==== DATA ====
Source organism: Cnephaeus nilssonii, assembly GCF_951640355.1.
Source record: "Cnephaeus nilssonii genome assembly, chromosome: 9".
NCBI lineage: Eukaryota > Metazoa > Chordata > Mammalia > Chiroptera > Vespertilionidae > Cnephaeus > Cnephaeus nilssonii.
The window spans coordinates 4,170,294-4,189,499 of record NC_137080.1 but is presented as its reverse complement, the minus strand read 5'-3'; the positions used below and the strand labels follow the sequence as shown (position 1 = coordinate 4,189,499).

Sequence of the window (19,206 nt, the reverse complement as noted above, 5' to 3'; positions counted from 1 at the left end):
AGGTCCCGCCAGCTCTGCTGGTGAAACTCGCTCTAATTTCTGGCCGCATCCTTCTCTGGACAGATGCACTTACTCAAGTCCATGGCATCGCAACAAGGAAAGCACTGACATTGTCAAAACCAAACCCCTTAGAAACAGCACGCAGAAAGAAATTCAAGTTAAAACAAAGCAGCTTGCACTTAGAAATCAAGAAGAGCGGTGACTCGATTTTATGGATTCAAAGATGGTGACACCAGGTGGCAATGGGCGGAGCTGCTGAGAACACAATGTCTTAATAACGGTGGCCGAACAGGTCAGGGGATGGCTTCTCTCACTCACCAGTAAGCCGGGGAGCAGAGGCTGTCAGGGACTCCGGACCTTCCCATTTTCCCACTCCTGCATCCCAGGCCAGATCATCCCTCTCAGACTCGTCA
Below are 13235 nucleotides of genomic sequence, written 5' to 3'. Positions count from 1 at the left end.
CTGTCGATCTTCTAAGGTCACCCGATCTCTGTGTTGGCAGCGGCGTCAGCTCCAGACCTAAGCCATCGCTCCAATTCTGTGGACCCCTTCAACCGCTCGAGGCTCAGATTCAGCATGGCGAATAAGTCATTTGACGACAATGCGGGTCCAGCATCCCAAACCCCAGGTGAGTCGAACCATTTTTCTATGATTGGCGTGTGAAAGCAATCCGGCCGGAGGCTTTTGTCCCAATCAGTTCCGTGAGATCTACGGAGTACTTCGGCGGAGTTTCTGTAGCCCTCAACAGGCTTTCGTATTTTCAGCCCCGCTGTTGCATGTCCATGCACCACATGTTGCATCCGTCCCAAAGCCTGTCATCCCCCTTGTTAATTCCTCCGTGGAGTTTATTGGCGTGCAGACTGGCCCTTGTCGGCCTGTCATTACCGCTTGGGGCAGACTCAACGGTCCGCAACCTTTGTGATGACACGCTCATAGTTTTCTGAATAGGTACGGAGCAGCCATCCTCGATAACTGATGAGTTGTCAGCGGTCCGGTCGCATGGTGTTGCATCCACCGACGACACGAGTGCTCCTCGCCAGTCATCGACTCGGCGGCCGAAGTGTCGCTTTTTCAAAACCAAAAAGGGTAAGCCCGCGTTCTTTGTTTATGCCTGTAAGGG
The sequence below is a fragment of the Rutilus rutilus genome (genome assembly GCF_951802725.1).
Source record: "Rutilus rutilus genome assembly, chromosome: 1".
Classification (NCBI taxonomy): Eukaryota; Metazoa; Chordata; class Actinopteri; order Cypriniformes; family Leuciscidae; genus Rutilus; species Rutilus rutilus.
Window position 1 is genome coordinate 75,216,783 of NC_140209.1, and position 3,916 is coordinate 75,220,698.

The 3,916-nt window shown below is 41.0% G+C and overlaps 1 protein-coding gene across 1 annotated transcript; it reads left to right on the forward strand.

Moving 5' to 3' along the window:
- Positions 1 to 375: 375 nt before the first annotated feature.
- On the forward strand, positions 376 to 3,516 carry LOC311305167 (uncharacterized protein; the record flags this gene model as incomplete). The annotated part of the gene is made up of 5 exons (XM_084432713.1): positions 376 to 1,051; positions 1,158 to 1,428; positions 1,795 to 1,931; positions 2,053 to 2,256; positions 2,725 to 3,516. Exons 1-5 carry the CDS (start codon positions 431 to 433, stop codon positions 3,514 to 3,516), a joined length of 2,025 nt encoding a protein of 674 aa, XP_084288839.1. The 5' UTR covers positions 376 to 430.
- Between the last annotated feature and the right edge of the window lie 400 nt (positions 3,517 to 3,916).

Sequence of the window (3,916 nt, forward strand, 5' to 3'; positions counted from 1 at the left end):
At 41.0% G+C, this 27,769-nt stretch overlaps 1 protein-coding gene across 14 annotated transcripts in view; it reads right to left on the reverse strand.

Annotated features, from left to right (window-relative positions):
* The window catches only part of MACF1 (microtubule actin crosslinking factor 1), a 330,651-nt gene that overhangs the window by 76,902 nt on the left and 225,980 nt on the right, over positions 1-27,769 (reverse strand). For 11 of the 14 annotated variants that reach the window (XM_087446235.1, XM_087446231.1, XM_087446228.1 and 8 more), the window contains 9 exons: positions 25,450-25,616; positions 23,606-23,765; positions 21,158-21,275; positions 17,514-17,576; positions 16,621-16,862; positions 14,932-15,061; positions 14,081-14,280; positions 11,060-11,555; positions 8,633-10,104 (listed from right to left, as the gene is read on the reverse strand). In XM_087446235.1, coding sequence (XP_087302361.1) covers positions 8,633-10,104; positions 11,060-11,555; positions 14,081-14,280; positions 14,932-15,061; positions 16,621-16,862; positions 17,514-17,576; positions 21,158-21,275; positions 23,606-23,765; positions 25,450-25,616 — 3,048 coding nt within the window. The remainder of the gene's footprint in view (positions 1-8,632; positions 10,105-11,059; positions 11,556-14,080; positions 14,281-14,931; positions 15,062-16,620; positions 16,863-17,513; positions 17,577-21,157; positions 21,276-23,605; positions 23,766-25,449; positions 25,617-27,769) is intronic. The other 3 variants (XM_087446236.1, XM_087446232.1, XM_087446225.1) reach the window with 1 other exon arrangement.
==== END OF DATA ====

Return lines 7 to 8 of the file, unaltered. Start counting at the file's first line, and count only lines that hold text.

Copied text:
Below are 13235 nucleotides of genomic sequence, written 5' to 3'. Positions count from 1 at the left end.
CTGTCGATCTTCTAAGGTCACCCGATCTCTGTGTTGGCAGCGGCGTCAGCTCCAGACCTAAGCCATCGCTCCAATTCTGTGGACCCCTTCAACCGCTCGAGGCTCAGATTCAGCATGGCGAATAAGTCATTTGACGACAATGCGGGTCCAGCATCCCAAACCCCAGGTGAGTCGAACCATTTTTCTATGATTGGCGTGTGAAAGCAATCCGGCCGGAGGCTTTTGTCCCAATCAGTTCCGTGAGATCTACGGAGTACTTCGGCGGAGTTTCTGTAGCCCTCAACAGGCTTTCGTATTTTCAGCCCCGCTGTTGCATGTCCATGCACCACATGTTGCATCCGTCCCAAAGCCTGTCATCCCCCTTGTTAATTCCTCCGTGGAGTTTATTGGCGTGCAGACTGGCCCTTGTCGGCCTGTCATTACCGCTTGGGGCAGACTCAACGGTCCGCAACCTTTGTGATGACACGCTCATAGTTTTCTGAATAGGTACGGAGCAGCCATCCTCGATAACTGATGAGTTGTCAGCGGTCCGGTCGCATGGTGTTGCATCCACCGACGACACGAGTGCTCCTCGCCAGTCATCGACTCGGCGGCCGAAGTGTCGCTTTTTCAAAACCAAAAAGGGTAAGCCCGCGTTCTTTGTTTATGCCTGTAAGGG